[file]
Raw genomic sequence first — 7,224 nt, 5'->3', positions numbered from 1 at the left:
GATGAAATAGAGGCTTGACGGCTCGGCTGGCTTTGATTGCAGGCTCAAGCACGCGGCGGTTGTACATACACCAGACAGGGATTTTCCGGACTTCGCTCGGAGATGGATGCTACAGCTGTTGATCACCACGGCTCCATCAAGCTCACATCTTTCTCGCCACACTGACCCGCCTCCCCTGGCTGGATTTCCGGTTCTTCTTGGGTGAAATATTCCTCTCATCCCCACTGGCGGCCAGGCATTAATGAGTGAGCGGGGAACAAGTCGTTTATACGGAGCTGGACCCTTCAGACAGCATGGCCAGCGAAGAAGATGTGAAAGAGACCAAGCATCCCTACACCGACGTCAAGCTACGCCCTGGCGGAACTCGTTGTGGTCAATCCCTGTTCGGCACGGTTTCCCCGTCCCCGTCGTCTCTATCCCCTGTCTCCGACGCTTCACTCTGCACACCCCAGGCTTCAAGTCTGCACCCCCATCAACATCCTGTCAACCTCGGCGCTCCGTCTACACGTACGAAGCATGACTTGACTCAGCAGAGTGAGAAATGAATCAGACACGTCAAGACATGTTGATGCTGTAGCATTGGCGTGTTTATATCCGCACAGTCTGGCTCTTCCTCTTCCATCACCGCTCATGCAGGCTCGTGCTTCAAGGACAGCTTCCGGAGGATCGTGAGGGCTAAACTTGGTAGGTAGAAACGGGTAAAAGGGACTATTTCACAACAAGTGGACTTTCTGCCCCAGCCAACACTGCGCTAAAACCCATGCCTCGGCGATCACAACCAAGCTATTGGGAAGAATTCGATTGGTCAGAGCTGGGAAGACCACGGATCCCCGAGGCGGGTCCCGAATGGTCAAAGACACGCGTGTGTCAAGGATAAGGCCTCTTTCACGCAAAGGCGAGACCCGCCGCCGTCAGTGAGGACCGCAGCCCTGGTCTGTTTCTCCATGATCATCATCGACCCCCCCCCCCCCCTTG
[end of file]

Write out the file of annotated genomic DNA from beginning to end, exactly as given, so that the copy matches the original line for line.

Raw genomic sequence first — 7,224 nt, 5'->3', positions numbered from 1 at the left:
GATGAAATAGAGGCTTGACGGCTCGGCTGGCTTTGATTGCAGGCTCAAGCACGCGGCGGTTGTACATACACCAGACAGGGATTTTCCGGACTTCGCTCGGAGATGGATGCTACAGCTGTTGATCACCACGGCTCCATCAAGCTCACATCTTTCTCGCCACACTGACCCGCCTCCCCTGGCTGGATTTCCGGTTCTTCTTGGGTGAAATATTCCTCTCATCCCCACTGGCGGCCAGGCATTAATGAGTGAGCGGGGAACAAGTCGTTTATACGGAGCTGGACCCTTCAGACAGCATGGCCAGCGAAGAAGATGTGAAAGAGACCAAGCATCCCTACACCGACGTCAAGCTACGCCCTGGCGGAACTCGTTGTGGTCAATCCCTGTTCGGCACGGTTTCCCCGTCCCCGTCGTCTCTATCCCCTGTCTCCGACGCTTCACTCTGCACACCCCAGGCTTCAAGTCTGCACCCCCATCAACATCCTGTCAACCTCGGCGCTCCGTCTACACGTACGAAGCATGACTTGACTCAGCAGAGTGAGAAATGAATCAGACACGTCAAGACATGTTGATGCTGTAGCATTGGCGTGTTTATATCCGCACAGTCTGGCTCTTCCTCTTCCATCACCGCTCATGCAGGCTCGTGCTTCAAGGACAGCTTCCGGAGGATCGTGAGGGCTAAACTTGGTAGGTAGAAACGGGTAAAAGGGACTATTTCACAACAAGTGGACTTTCTGCCCCAGCCAACACTGCGCTAAAACCCATGCCTCGGCGATCACAACCAAGCTATTGGGAAGAATTCGATTGGTCAGAGCTGGGAAGACCACGGATCCCCGAGGCGGGTCCCGAATGGTCAAAGACACGCGTGTGTCAAGGATAAGGCCTCTTTCACGCAAAGGCGAGACCCGCCGCCGTCAGTGAGGACCGCAGCCCTGGTCTGTTTCTCCATGATCATCATCGACCCCCCCCCCCCCCTTG